Health measurement using an audio computer-assisted self interview system to support the patient-centered medical home
Health measurement using computer-assisted self interviews
Introduction. Patient-reported outcomes are a logical component of the patient-centered medical home. We evaluated the feasibility of integrating patient-reported assessments through audio computer-assisted self interviews into the intake process of a general medicine clinic. We joined interview responses (health-related quality of life (QOL) and symptom burden) to electronic medical record data.
Methods. We custom-developed ACASI software, which was integrated into our clinical data warehouse. Standard instruments (e.g., NIH-PROMIS [QOL], PHQ-2 or 9 [depression screen]) were administered as patient interviews through touch-screen monitors installed in the waiting room of a general medicine clinic in the Cook County Health & Hospitals System. Patient responses were electronically stored in the data warehouse, summarized for clinicians, and joined to clinical data. We evaluated the mean per-question response duration and factors associated with a prolonged response time.
Results. We successfully developed and installed an ACASI system and joined the responses to EMR data. Symptom burden was strongly inversely correlated with both physical and mental QOL components (high symptom burden was associated with poor QoL). Three symptoms explained 57% of the variation in QoL (parameter estimate [95% CI]): pain (-2.9 [-2.6 to -3.2]), lack of energy (-2.6 [-2.2 to -3.0]), and shortness of breath (-0.8 [-0.7 to -1.2]). From 1,670 patient interviews, the mean per-question response time was 18 seconds. By multivariable analysis, factors associated with prolonged response time (seconds per question; 95% CI) were age, 80-89 (5.5; 4.1 to 7.0 seconds), 70-79 (5.1; 4.0 to 6.1), 60-69 years (3.4; 2.6 to 4.1), 50-59 years (1.4; 0.7 to 2.1); Spanish language (3.7; 2.8 to 4.7); no home computer use (2.6; 1.8 to 3.4); and mental quality-of-life below sample mean (0.8; 0.2 to 1.3).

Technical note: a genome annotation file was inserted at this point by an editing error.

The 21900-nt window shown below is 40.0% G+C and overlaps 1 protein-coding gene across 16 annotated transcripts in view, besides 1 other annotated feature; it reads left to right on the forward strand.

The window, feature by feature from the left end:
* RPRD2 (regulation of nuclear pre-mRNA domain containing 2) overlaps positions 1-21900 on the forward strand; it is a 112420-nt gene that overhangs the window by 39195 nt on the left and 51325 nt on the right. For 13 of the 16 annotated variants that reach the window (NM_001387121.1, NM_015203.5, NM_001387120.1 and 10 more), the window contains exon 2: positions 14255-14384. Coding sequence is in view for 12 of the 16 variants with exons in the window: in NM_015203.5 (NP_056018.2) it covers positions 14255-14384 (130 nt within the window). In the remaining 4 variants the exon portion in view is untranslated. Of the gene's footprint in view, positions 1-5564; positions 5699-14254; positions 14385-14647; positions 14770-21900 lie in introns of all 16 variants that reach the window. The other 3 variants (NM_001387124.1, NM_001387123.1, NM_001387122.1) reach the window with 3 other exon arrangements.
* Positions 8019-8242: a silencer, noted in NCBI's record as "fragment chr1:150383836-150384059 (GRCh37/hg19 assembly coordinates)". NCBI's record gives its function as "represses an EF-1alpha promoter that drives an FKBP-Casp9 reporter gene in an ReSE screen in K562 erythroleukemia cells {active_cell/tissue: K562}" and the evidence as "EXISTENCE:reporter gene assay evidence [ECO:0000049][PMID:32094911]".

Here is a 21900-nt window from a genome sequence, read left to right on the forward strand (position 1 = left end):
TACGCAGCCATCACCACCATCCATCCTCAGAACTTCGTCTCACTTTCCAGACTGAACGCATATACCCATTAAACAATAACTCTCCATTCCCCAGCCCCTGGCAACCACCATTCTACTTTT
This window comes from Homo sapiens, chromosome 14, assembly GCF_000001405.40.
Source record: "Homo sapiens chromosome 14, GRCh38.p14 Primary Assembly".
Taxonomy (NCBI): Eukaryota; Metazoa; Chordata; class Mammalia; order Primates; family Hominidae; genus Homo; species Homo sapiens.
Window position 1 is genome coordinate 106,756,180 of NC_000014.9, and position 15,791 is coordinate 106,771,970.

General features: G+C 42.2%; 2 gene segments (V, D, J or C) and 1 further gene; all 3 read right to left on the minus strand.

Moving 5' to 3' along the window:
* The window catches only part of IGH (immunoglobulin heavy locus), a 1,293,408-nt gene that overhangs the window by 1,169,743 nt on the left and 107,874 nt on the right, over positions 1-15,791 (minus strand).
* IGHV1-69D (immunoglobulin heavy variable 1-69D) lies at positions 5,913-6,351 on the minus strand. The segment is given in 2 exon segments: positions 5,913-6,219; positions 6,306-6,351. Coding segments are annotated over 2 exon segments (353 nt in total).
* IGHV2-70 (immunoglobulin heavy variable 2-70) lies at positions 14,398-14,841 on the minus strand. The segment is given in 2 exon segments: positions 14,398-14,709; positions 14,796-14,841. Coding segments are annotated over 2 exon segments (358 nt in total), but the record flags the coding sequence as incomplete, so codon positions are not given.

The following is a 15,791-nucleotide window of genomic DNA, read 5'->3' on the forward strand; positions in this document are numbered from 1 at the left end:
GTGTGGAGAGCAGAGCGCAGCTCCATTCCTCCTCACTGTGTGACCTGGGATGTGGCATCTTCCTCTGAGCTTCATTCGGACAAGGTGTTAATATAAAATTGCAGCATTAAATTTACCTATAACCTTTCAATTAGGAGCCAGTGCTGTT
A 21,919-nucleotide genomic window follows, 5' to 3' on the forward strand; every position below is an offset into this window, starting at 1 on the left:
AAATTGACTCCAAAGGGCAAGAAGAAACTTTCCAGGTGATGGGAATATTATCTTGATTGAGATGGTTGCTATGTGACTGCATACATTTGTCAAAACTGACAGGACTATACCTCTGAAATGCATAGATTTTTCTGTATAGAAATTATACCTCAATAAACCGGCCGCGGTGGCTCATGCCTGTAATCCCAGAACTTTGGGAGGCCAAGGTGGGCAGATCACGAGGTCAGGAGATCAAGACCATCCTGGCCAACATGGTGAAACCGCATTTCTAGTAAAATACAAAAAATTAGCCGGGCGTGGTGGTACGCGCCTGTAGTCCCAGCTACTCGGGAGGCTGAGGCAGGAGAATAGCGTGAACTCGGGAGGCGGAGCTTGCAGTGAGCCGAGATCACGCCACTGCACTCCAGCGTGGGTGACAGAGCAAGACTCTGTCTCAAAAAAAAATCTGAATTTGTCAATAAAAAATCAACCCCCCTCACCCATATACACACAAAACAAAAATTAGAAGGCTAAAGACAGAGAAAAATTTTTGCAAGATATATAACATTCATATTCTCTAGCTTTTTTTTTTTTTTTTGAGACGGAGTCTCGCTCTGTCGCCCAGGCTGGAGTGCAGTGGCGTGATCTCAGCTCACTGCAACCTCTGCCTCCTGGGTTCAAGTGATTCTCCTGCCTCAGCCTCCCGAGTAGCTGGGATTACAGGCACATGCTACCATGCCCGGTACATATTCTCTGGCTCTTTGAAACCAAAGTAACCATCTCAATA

Conclusions. Electronic medical record systems can be developed to integrate self-administered patient assessments. Per-question response times were not excessive for most patients, but were significantly longer for older patients, those who did not use a home computer, and for Spanish-language interviews.
EHR/EMR System or Vendor
Cerner, custom-developed software
Primary care or ambulatory clinics, Academic medical centers
Electronic Health/Medical Records (EHR or EMR), Patient-Reported Outcomes, Patient Registries
Geographic scope type
Locations of Focus
Chicago, Cook County, Illinois
Population Network Size
We custom developed an audio computer-assisted self interview software system and integrated the data into a clinical data warehouse hosted on a SQL Server platform.
CER/PCOR Study Priority Populations
Low-income groups, Minority groups, Individuals who need chronic care, Individuals who live in inner-city areas
We developed an infrastructure to collect patient reported outcomes and join the results to data from the EMR.
Outcome(s) of Interest
Patient quality of life and symptom burden and its association with health services utilization and comorbidity scores.
Acknowledgement of Funders
This study was funded by the Agency for Healthcare Research and Quality (AHRQ), grant number: R24 HS19481-01.